What is a Spendthrift Trust?

by Rania Combs on November 28, 2012

As parents, we all do our best to instill our good values in our children. But sometimes, despite all our guidance, our children make poor personal and financial decisions.

Their poor judgment may be a due to a lack of maturity that is temporary, or perhaps a long-term problem stemming from alcohol and drug abuse or another addiction. Whatever the reason, you know that any hard-earned money you leave to them outright in an inheritance would be gone within a short amount of time.

But does this mean that you should disinherit your spendthrift child? Not at all. If you would like to give assets to a loved one but are concerned about their lack of judgment, a spendthrift trust may be the solution.

What is a Spendthrift Trust?

A spendthrift trust is a trust created for the benefit of a beneficiary that prohibits the beneficiary from selling, giving away or otherwise transferring his or her interest in the trust assets, and prevents the beneficiary’s creditors from reaching the beneficiary’s interest in the trust.

What is the benefit of a Spendthrift Trust?

Rather than being held outright, the trust assets are managed by a trustee who controls the assets after you have died. The beneficiary’s creditors can reach assets that the trustee has already distributed to the beneficiary. But with few exceptions, as long as the assets remain in the trust, creditors cannot reach the assets or compel the trustee to pay any outstanding claims.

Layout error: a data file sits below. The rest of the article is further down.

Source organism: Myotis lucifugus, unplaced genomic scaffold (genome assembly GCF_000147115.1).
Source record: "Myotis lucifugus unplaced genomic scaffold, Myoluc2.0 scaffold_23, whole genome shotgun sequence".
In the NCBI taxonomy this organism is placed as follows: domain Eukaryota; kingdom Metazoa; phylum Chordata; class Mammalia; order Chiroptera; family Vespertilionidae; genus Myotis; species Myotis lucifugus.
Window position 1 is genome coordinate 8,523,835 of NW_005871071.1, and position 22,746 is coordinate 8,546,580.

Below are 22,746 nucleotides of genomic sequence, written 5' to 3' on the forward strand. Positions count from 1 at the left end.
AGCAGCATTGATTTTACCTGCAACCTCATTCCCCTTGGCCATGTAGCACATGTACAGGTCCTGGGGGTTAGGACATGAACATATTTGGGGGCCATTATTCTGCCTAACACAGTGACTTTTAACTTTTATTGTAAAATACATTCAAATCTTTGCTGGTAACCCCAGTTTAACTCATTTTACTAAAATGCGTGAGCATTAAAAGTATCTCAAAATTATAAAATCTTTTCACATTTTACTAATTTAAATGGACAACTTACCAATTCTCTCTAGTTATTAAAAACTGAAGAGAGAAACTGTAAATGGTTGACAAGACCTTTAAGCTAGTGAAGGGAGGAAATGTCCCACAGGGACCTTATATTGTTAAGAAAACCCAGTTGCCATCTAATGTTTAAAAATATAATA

How Does One Create a Spendthrift Trust?

Creating a spendthrift trust is easy. The Texas Probate Code requires only that the trust include language showing that the grantor or settlor of the trust intended it to qualify as a spendthrift trust. Simply saying “this is a spendthrift trust” is sufficient. No other special language is required.

Can a Spendthrift Trust be Created for Anyone?

There is no prerequisite that the grantor or settlor of a trust prove that the person for whom the spendthrift trust is created is actually incapable of managing his or her money. As a result, most trusts include spendthrift provisions as an extra layer of protection for the trust’s beneficiary against possible lawsuits.

Sounds Great! Can I Create a Spendthrift Trust for Myself?

All of us would like to protect our assets from attachment by creditors, but self-settled spendthrift trusts are against public policy. A spendthrift provision does not invalidate a trust, but also does not protect the trust assets from creditors.

The obvious reason for this rule is to prevent unscrupulous people trying to defraud creditors. Therefore, if the settlor is also a beneficiary of a trust, a spendthrift provision does not prevent his or her creditors from satisfying claims from the trust assets.

Do you have a loved one who makes bad personal and financial decisions? If so, a spendthrift trust can help you provide for him or her while ensuring that the assets you’ve worked hard to accumulate your whole life are not squandered away.

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